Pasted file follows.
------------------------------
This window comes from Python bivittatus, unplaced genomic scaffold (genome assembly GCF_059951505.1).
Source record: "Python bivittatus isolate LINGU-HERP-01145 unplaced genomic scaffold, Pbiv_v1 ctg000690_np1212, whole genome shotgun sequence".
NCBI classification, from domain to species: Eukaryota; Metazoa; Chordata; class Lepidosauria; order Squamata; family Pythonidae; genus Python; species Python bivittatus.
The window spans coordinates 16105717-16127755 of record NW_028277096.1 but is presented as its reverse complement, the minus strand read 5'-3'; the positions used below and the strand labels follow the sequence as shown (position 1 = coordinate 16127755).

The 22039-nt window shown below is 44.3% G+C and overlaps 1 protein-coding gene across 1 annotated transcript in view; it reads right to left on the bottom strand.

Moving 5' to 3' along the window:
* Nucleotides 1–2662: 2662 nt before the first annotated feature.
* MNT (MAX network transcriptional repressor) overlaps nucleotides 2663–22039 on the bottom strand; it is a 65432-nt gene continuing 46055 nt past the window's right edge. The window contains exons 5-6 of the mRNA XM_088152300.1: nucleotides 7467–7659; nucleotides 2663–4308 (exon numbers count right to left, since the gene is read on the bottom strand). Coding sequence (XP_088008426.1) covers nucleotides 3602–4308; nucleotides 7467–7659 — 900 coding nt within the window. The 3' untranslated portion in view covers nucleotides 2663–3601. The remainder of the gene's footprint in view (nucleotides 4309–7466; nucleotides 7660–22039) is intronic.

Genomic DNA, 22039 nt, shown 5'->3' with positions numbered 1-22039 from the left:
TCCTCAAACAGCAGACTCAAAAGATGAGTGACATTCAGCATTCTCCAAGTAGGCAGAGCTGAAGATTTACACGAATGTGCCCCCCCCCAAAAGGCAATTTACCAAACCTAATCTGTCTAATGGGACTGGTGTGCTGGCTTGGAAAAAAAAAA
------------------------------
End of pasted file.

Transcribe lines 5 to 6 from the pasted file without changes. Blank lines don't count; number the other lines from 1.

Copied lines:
The 22039-nt window shown below is 44.3% G+C and overlaps 1 protein-coding gene across 1 annotated transcript in view; it reads right to left on the bottom strand.

Moving 5' to 3' along the window: